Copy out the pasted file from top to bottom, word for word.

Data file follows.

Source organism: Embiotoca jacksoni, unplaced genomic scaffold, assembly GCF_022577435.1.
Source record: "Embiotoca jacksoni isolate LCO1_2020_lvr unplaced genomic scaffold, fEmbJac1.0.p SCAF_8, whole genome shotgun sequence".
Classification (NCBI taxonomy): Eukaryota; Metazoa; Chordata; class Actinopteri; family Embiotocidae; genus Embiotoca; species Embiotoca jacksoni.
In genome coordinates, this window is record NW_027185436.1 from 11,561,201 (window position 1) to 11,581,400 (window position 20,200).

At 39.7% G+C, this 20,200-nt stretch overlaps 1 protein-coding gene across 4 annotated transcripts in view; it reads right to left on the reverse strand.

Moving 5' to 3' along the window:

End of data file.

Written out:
Source organism: Embiotoca jacksoni, unplaced genomic scaffold, assembly GCF_022577435.1.
Source record: "Embiotoca jacksoni isolate LCO1_2020_lvr unplaced genomic scaffold, fEmbJac1.0.p SCAF_8, whole genome shotgun sequence".
Classification (NCBI taxonomy): Eukaryota; Metazoa; Chordata; class Actinopteri; family Embiotocidae; genus Embiotoca; species Embiotoca jacksoni.
In genome coordinates, this window is record NW_027185436.1 from 11,561,201 (window position 1) to 11,581,400 (window position 20,200).

At 39.7% G+C, this 20,200-nt stretch overlaps 1 protein-coding gene across 4 annotated transcripts in view; it reads right to left on the reverse strand.

Moving 5' to 3' along the window: